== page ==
And the winner is…  Córdoba!

Last week we were trying decide whether we would visit Mérida or Córdoba en route to Madrid.

We chose Córdoba. I loved it!
It was so beautiful, and neither words nor photos do it justice, but I have lots of them to share and I’m also including a few short videos, but first, a little history lesson to go with the pictures.

One of the original entrances to the mosque.

Islamic Córdoba

In the year 785 the Moors invaded Córdoba, demolished the 6th-century Visigothic Church of San Vicente and in its place began construction on the Aljama Mosque, reusing building materials after eliminating any Christian elements. (Remnants remain though; a window in the mosque’s floor shows mosaic floors from the earlier Visigothic church.)

While the rest of Europe was lost in the dark ages, Córdoba of Al-Andalus (Moorish Spain) was Europe’s greatest city with a population of over 100,000 people, 70 libraries and a university. It was the Golden Age of Islam and Córdoba riveled Baghdad and Constantinople.

Catholic Córdoba

In 1236 King Ferdinand III conquered Córdoba and the former mosque was consecrated as a Christian church. (The city of Granada and its magnificent Alhambra Palace was the last Moorish stronghold in Spain, falling to the Catholics over 200 years later in 1492.)

Acknowledging the unique beauty of the Islamic architecture, King Charles V ordered a church to be built within the mosque.  It would have been both less expensive and easier to destroy the mosque and start afresh. The idea was controversial, but construction began in 1523, and a Latin-cross-shaped sanctuary with Gothic, Renaissance and Baroque elements was integrated into the existing structure.

The minaret turned bell-tower as seen from the Courtyard of the Oranges.


The Cathedral of Córdoba, known also as The Mezquita, is an amazing sight – a beautiful church springing up from the center of an 8th-century mosque. You have to see it to believe it!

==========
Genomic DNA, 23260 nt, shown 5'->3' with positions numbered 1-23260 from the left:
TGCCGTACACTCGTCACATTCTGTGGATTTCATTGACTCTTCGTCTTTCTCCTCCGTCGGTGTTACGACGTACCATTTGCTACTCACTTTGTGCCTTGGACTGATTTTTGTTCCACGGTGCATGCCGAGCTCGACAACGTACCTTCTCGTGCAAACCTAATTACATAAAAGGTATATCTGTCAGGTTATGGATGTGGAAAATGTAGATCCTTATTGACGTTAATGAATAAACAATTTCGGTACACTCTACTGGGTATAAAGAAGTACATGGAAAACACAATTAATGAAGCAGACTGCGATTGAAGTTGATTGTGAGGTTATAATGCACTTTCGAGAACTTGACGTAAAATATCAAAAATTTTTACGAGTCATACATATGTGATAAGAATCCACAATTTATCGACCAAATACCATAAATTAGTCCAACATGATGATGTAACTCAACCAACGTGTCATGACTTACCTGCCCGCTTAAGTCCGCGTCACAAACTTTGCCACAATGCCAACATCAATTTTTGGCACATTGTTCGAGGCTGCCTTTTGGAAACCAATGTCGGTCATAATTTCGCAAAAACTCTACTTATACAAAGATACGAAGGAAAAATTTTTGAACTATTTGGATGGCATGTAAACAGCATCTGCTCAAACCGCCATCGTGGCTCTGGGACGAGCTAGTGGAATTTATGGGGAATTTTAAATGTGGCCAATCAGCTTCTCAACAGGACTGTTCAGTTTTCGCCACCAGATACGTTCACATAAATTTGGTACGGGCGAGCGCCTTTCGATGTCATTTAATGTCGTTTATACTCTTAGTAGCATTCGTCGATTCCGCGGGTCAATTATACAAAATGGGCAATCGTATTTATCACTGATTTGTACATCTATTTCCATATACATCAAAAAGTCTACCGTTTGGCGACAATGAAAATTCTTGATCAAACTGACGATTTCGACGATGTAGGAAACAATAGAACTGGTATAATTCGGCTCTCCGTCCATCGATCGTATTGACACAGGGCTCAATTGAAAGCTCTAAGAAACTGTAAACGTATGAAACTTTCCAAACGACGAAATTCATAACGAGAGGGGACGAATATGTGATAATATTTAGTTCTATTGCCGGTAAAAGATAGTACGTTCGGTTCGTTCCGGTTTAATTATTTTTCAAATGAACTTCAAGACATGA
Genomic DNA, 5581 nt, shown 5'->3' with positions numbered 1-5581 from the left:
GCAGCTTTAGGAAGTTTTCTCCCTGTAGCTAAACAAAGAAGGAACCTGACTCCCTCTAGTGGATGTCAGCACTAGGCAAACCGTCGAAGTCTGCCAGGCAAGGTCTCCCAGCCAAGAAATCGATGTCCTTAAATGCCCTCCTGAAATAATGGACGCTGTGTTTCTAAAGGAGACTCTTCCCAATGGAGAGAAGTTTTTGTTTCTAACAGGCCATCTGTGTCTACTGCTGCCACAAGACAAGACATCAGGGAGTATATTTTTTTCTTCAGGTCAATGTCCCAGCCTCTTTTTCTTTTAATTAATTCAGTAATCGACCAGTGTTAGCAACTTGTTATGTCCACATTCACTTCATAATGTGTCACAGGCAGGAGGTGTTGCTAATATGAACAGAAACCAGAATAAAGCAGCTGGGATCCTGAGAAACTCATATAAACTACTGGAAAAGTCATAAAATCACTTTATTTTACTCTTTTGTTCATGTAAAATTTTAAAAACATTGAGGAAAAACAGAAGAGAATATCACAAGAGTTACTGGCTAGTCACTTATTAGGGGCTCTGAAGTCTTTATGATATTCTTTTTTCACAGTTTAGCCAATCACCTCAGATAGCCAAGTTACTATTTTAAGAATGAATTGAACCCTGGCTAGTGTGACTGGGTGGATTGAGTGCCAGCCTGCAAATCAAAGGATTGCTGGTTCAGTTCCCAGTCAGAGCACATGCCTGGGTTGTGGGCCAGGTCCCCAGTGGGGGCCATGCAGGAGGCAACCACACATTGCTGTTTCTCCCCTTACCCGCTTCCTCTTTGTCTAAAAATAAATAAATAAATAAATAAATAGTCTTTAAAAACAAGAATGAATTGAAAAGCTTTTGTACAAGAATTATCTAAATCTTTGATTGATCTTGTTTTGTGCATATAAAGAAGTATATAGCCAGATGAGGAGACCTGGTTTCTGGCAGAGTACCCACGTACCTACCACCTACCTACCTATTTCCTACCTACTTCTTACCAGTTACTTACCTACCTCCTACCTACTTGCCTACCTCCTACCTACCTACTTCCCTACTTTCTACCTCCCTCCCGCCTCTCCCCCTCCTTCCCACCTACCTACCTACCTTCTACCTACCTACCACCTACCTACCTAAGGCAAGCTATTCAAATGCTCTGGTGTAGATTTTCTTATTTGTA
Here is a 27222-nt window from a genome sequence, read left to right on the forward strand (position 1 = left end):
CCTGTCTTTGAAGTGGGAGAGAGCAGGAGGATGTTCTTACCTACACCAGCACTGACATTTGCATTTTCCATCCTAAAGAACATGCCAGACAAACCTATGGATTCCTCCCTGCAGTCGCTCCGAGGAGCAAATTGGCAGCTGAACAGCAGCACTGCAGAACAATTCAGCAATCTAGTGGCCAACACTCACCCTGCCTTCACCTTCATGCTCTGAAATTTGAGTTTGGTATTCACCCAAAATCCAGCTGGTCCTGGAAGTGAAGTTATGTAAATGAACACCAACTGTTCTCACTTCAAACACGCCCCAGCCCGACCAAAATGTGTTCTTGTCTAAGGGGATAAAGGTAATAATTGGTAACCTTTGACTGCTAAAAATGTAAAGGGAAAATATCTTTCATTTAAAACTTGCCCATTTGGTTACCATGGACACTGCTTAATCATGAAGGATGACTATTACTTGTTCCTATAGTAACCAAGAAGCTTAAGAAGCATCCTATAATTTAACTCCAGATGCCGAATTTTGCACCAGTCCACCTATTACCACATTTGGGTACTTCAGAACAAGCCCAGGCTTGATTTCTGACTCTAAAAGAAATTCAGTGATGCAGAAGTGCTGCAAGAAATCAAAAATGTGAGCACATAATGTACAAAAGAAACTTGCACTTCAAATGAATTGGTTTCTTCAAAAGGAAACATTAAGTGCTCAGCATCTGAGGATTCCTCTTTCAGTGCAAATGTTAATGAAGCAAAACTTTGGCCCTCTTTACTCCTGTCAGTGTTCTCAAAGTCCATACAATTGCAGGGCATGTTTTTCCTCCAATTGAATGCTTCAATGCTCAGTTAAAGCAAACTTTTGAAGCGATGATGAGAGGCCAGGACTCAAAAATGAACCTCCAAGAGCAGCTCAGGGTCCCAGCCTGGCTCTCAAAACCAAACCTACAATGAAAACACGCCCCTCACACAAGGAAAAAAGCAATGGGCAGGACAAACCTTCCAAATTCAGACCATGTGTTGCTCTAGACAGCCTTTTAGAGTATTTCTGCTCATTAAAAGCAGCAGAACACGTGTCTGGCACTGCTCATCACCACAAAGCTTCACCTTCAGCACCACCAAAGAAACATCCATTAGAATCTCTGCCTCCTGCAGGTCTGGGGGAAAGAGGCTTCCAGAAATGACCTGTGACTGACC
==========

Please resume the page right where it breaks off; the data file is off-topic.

The church is poking out from the center of the former mosque as seen from the Court of Oranges.

Entering the building one sees a forest of slender pillars supporting red and white double arches stretching out in all directions. The mosque was a vast room of 850 pillars with room for 20,000 worshippers kneeling on prayer rugs.

The red and white detail in the arches are two different building materials: red brick and white stone.


I just love how they preserved the ancient mosque while building the Cathedral. It isn’t my intention to imply one is more beautiful than the other.  I’ve seen many impressive cathedrals so the less familiar Moorish design is novel to me. King Charles is reputed to have questioned why something so ordinary was built in an extraordinary structure.


Mosaics of multicolored glass and enamel cubes panel the walls of the Mihrab, a niche or room in mosques that directs the worshippers toward Mecca.

This photo of the ceiling of the Mihrab doesn’t do it justice.

Many chapels and altars have been incorporated within the original space and the juxtaposition of styles is striking.

Every square inch of wall and arches has been painted over in this small chapel.

The transititional details between the mosque and the cathedral.

Continuing into the center of the building one enters a richly decorated and light-filled sanctuary with ceiling soaring 130′ in the air – quite a notable change from the 30′ high ceilings in the mosque.

The high altar.


Spanning the Guadalquivir River at Córdoba is a bridge constructed on original 1st-century Roman foundations and 16th-century arches.

The old cobbled lanes of the historic area around the Mezquita and the architectural treasures preserved from 1st, 6th, 8th and 13th centuries make Córdoba a town you don’t want to miss on your journey through Spain.

Where are we presently?  We have been exploring Bucharest, Romania and plan to be present in a church service Sunday of one of our sister congregations.  On Monday we leave for Brasov and a few days later to Sibiu, and then to Timisoara. 

Next week we will have a lot of catching up to do!

You can follow Meet You in the Morning Travel on Facebook for real time posts. Thanks for reading. Until next week –  ciao!

7 responses to “And the winner is…  Córdoba!

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